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Moving Money to Meaning

Moving Money To Meaning – Enabling Micro Entrepreneurs

By January 7, 2022February 8th, 2022No Comments


Growing up with her two siblings in the town of Trento in the rural province of Agusan del Sur in the south of the Philippines, Mrs. Lucia always dreamt of running her own business. She started her business with a tiny stall to sell her handmade baskets and figures made from rattan palms. After struggling with bankruptcy in 2015, she moved her business and began to look for capital. This was only the start of a long and hard journey for this microentrepreneur to fulfill her dreams and be independent.

Lucia Rico Native Products

n 2016 One Puhunan opened in her municipality. She managed to secure her first loan with a financial institution, a loan of six thousand pesos (~USD 300).

She successfully continued the loan cycles and gradually grew her business until 2020, when the pandemic crippled the economy. Travelers no longer came to buy her products, nor could she deliver her products to other places. She had to close her business as the entire country shut down under the Community Quarantine. Covid restrictions were finally lifted in May 2020 and Lucia was able to reopen her business.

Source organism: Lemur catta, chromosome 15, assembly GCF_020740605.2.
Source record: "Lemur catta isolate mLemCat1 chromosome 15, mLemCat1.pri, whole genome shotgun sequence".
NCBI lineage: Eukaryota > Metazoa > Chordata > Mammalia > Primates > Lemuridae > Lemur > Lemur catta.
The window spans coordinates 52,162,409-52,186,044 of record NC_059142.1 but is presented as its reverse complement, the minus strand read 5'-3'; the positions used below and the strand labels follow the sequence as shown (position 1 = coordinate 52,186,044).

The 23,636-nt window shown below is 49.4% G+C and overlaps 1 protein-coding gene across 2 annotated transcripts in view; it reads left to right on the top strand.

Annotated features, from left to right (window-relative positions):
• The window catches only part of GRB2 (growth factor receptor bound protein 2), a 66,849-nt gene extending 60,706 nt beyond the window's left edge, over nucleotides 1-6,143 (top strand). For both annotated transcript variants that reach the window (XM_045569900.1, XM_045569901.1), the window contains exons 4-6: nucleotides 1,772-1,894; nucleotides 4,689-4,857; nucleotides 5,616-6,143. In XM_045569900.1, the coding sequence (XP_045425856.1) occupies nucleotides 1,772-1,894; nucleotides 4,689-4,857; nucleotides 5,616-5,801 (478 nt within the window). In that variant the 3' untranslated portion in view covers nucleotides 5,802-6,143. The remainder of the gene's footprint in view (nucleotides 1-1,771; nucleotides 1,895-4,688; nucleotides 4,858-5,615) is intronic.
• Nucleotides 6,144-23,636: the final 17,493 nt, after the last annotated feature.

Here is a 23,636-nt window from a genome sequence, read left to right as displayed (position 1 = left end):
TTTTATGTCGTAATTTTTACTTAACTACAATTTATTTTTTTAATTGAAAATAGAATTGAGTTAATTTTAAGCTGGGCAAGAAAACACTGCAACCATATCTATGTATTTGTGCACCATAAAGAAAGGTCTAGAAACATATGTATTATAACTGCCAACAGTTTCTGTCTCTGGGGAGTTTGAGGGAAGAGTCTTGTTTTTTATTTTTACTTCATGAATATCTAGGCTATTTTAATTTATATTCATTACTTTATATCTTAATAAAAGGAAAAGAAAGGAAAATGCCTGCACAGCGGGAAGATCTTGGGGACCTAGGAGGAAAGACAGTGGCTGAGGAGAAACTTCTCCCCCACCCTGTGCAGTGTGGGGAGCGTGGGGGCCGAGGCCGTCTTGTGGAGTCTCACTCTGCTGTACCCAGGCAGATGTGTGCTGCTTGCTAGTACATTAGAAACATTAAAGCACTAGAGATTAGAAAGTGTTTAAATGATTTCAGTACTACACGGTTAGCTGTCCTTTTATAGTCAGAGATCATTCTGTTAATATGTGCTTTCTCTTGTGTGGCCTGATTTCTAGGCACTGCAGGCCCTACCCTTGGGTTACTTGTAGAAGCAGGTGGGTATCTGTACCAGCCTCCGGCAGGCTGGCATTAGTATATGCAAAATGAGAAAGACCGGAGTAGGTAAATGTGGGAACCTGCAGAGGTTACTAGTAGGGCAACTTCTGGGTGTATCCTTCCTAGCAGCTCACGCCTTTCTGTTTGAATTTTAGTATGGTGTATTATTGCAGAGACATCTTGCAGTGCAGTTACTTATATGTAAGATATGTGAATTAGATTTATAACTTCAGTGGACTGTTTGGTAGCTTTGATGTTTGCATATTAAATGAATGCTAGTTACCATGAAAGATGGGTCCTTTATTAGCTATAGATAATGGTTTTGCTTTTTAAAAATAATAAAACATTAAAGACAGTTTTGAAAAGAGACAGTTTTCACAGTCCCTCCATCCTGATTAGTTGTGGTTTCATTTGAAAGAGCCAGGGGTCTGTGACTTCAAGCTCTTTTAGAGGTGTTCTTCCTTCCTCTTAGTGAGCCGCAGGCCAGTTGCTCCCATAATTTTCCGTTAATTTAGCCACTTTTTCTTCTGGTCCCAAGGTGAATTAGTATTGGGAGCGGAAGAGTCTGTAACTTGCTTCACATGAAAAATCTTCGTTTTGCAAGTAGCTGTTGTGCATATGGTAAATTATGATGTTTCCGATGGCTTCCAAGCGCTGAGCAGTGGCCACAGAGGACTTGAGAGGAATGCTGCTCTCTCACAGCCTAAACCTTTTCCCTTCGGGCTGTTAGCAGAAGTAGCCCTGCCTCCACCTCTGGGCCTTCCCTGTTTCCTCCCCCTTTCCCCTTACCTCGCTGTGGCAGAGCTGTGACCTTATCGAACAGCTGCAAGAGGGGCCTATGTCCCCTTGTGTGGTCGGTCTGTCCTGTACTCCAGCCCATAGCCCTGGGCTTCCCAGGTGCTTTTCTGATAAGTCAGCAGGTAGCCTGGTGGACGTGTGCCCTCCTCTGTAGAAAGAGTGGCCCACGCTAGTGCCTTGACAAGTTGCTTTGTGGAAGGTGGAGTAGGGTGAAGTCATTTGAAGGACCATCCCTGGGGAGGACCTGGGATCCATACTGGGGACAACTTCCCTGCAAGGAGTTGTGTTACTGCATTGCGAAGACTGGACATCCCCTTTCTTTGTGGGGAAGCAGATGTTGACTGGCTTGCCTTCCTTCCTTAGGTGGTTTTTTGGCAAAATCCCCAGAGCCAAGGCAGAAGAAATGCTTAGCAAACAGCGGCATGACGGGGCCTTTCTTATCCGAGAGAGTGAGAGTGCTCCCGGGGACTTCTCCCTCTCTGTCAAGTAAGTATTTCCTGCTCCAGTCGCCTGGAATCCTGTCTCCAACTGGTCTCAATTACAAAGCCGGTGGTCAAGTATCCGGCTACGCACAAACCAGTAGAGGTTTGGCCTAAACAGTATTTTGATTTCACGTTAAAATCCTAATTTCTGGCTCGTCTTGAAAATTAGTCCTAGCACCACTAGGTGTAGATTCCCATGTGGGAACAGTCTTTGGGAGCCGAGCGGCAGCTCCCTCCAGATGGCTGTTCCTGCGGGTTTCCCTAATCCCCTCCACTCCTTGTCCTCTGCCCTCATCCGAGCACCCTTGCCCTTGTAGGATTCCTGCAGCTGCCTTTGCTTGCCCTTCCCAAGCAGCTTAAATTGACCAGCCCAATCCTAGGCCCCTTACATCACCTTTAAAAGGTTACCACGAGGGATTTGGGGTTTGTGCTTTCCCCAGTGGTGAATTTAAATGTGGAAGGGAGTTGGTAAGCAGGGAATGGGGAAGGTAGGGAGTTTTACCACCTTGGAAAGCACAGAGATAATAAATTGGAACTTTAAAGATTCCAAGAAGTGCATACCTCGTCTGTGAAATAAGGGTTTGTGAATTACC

Just as her store, the whole economy of the Philippines was strongly affected through COVID-19. The Worldbank projects a shrinking of the economy by 8.1% in comparison to 2019.

However, Mrs. Lucia persevered and with One Puhunan, she had a strong partner by her side, who supported her even when she was struggling to repay her loans on time.
Luckily, regardless of her struggle, she managed to find a big seller for her products in another area which she has been supplying ever since. She was able recover her business and continue securing loans from One Puhunan. She is now on the 10th cycle of her loan amounting to 50,000 pesos (~ USD 1,000). With this High Ticket Loan (HTL) she can finance her business and grow even further.

Her business, which started as a tiny stall with only few products, has now evolved into a big stall fully stocked with handmade rattan products. She supplies and distributes her basket products to other regions twice a week, earning a steady income of 111,000 pesos (~ USD 2,300) per month. This income is now five-times the average monthly income of a family in the Philippines.

With her business success, Lucia did well not only for herself and her family, but also for the Trento Branch of One Puhunan and the entire Credit Access Philippines Financing Company. A very nice example where hard work and support during difficult times created more value for everyone.